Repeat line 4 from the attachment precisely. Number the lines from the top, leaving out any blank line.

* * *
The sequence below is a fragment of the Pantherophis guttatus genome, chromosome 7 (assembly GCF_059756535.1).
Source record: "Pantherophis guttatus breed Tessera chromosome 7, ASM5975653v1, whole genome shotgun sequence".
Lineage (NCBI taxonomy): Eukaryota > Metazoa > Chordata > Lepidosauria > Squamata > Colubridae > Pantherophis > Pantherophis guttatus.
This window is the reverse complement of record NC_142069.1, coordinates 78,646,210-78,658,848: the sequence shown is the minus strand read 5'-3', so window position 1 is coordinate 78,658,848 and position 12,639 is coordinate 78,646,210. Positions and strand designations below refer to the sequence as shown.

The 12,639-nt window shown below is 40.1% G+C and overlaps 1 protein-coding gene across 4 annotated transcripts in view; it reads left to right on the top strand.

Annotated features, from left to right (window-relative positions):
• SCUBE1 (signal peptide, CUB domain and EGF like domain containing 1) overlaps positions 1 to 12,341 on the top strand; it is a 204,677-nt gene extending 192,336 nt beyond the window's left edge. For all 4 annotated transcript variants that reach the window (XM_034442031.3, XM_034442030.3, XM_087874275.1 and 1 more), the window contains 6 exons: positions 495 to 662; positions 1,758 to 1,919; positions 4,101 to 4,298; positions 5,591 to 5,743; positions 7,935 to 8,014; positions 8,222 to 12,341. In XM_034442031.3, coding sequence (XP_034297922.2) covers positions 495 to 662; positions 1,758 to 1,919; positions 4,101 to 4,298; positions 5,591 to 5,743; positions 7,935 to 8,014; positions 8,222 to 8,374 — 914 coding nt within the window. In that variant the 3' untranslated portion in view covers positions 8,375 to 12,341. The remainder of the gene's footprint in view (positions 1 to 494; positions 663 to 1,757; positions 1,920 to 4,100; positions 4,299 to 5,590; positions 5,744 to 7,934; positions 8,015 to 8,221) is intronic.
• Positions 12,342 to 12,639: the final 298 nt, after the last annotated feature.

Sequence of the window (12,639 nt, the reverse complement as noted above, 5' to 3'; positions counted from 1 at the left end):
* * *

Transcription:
This window is the reverse complement of record NC_142069.1, coordinates 78,646,210-78,658,848: the sequence shown is the minus strand read 5'-3', so window position 1 is coordinate 78,658,848 and position 12,639 is coordinate 78,646,210. Positions and strand designations below refer to the sequence as shown.